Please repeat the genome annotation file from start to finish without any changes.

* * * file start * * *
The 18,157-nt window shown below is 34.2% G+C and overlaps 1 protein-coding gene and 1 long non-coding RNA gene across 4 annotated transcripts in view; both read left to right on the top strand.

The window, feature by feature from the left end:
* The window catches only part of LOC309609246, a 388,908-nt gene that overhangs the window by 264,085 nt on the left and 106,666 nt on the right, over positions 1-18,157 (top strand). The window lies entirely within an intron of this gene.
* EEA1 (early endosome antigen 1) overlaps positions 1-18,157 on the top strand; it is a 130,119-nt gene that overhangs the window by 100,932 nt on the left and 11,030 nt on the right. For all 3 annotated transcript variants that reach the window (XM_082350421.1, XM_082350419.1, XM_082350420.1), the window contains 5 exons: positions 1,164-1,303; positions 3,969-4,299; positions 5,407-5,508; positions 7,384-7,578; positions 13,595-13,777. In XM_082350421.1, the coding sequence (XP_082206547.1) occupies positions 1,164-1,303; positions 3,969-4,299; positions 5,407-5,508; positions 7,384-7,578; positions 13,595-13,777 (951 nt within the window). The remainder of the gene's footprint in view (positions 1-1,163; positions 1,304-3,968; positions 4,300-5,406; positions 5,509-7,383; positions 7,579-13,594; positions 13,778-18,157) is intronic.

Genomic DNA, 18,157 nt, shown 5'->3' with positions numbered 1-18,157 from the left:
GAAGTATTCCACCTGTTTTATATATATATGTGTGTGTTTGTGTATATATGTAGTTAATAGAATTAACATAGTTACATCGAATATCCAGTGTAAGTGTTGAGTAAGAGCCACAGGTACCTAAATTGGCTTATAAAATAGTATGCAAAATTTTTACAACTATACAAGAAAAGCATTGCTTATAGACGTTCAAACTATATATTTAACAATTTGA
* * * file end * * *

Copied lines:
The 18,157-nt window shown below is 34.2% G+C and overlaps 1 protein-coding gene and 1 long non-coding RNA gene across 4 annotated transcripts in view; both read left to right on the top strand.

The window, feature by feature from the left end:
* The window catches only part of LOC309609246, a 388,908-nt gene that overhangs the window by 264,085 nt on the left and 106,666 nt on the right, over positions 1-18,157 (top strand). The window lies entirely within an intron of this gene.
* EEA1 (early endosome antigen 1) overlaps positions 1-18,157 on the top strand; it is a 130,119-nt gene that overhangs the window by 100,932 nt on the left and 11,030 nt on the right. For all 3 annotated transcript variants that reach the window (XM_082350421.1, XM_082350419.1, XM_082350420.1), the window contains 5 exons: positions 1,164-1,303; positions 3,969-4,299; positions 5,407-5,508; positions 7,384-7,578; positions 13,595-13,777. In XM_082350421.1, the coding sequence (XP_082206547.1) occupies positions 1,164-1,303; positions 3,969-4,299; positions 5,407-5,508; positions 7,384-7,578; positions 13,595-13,777 (951 nt within the window). The remainder of the gene's footprint in view (positions 1-1,163; positions 1,304-3,968; positions 4,300-5,406; positions 5,509-7,383; positions 7,579-13,594; positions 13,778-18,157) is intronic.

Genomic DNA, 18,157 nt, shown 5'->3' with positions numbered 1-18,157 from the left:
GAAGTATTCCACCTGTTTTATATATATATGTGTGTGTTTGTGTATATATGTAGTTAATAGAATTAACATAGTTACATCGAATATCCAGTGTAAGTGTTGAGTAAGAGCCACAGGTACCTAAATTGGCTTATAAAATAGTATGCAAAATTTTTACAACTATACAAGAAAAGCATTGCTTATAGACGTTCAAACTATATATTTAACAATTTGA